By: Jaden Christenbury


Pneumonia is an infection that inflames the air sacs in one or both lungs. The air sacs may fill with fluid or pus, causing cough with phlegm or pus, fever, chills, and difficulty breathing. A variety of organisms, including bacteria, viruses and fungi, can cause pneumonia.


A pneumonia diagnosis usually begins with a physical exam and a discussion about your symptoms and medical history. A doctor may suspect pneumonia if they hear coarse breathing, wheezing, crackling sounds, or rumblings when listening to the chest through a stethoscope.

Chest x-rays and blood tests may be ordered to confirm a pneumonia diagnosis. A chest x-ray can confirm pneumonia and determine its location and extent in the lungs. Blood tests measure white blood cell count to determine the severity of pneumonia and can be used to determine whether the infection is bacterial, viral, fungal, etc. An analysis of sputum also can be used to determine the organism that is causing the pneumonia.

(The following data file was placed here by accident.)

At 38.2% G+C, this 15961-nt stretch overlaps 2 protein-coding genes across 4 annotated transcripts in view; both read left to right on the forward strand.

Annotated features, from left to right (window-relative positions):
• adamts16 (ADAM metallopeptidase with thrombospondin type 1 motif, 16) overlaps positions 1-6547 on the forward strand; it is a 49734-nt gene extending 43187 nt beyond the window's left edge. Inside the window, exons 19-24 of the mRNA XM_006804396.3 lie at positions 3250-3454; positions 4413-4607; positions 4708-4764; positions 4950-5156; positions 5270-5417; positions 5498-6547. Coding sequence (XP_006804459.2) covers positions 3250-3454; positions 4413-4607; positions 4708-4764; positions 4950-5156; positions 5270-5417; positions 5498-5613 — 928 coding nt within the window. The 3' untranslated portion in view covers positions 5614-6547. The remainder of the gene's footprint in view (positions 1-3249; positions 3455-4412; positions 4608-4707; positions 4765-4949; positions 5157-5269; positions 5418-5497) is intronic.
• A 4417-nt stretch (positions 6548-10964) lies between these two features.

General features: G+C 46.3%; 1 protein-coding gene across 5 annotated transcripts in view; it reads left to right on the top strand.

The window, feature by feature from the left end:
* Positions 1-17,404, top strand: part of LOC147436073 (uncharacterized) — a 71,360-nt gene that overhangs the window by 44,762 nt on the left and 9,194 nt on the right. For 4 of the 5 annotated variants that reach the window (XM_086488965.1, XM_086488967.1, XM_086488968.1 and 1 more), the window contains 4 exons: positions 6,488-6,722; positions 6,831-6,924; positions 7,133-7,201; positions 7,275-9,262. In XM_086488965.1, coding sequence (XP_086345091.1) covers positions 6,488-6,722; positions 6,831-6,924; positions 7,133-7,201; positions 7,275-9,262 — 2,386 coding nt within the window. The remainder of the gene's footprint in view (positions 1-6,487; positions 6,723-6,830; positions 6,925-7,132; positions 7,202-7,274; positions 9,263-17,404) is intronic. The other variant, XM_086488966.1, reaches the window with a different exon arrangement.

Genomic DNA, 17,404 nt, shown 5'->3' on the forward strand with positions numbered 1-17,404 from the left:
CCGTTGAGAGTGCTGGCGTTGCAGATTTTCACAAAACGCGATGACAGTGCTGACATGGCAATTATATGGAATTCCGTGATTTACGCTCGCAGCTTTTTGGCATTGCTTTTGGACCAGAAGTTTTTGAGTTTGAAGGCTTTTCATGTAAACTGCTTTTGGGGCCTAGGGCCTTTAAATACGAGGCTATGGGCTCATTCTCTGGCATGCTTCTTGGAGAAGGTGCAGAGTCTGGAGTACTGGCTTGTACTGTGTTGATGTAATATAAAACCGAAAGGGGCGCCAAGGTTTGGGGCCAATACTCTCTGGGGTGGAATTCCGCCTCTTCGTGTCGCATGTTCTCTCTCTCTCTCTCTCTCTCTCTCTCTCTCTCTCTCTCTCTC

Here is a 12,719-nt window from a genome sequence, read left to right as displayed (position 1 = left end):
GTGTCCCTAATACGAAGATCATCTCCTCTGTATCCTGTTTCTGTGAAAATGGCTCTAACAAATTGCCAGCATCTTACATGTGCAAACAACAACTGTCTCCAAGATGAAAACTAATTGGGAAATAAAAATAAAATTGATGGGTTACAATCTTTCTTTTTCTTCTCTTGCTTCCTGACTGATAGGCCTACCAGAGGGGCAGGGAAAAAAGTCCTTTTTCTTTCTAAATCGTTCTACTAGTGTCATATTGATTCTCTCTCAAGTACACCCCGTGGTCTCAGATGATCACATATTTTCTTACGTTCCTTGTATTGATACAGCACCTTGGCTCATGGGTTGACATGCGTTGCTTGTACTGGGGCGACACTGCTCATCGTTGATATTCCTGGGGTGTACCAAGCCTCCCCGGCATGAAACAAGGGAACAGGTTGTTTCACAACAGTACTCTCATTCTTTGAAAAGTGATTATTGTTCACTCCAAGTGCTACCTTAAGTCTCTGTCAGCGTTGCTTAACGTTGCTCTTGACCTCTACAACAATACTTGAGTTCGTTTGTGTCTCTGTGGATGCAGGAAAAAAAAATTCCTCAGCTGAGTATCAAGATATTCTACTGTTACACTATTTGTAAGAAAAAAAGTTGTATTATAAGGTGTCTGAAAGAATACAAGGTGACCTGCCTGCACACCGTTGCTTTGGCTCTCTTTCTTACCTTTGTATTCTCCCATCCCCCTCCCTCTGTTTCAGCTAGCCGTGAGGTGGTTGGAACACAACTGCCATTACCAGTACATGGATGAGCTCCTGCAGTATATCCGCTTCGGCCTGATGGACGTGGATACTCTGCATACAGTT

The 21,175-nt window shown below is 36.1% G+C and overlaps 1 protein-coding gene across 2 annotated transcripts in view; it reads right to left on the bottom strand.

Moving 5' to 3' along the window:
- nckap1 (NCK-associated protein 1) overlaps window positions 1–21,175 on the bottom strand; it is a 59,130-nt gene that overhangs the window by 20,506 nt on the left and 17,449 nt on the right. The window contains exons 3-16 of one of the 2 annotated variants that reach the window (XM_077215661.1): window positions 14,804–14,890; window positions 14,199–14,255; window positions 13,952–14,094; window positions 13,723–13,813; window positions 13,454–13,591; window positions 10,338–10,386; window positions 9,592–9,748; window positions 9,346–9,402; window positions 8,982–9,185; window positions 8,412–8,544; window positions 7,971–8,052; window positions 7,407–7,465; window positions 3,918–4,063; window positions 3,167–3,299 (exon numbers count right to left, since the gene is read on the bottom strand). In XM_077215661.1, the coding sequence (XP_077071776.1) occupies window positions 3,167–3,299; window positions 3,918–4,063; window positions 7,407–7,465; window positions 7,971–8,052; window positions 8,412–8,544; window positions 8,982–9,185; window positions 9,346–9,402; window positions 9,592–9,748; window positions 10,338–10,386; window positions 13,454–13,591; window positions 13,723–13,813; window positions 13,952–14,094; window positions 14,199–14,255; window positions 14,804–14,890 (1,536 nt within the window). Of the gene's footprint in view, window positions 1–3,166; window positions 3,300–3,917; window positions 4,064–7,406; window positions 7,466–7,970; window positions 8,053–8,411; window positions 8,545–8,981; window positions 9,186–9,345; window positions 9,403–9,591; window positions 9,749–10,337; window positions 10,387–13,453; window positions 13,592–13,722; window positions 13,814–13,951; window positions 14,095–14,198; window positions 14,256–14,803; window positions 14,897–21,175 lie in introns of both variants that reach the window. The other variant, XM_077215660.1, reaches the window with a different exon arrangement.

A more invasive diagnostic tool is the bronchoscopy - a procedure whereby the patient is under anesthesia and a thin, flexible, and lighted tube is inserted into the nose or mouth to directly examine the infected parts of the lung.

Target Audience

Some people are more likely than others to develop pneumonia. Individuals at a higher risk include those who:

  • Smoke
  • Abuse alcohol
  • Have other medical conditions, such as COPD, emphysema, asthma, or HIV/AIDS
  • Are younger than 1 or older than 65
  • Have a weakened immune system
  • Have recently recovered from a cold or influenza infection
  • Are malnourished
  • Have been recently hospitalized in an intensive care unit
  • Have been exposed to certain chemicals or pollutants
  • Are Native Alaskan or certain Native American ethnicity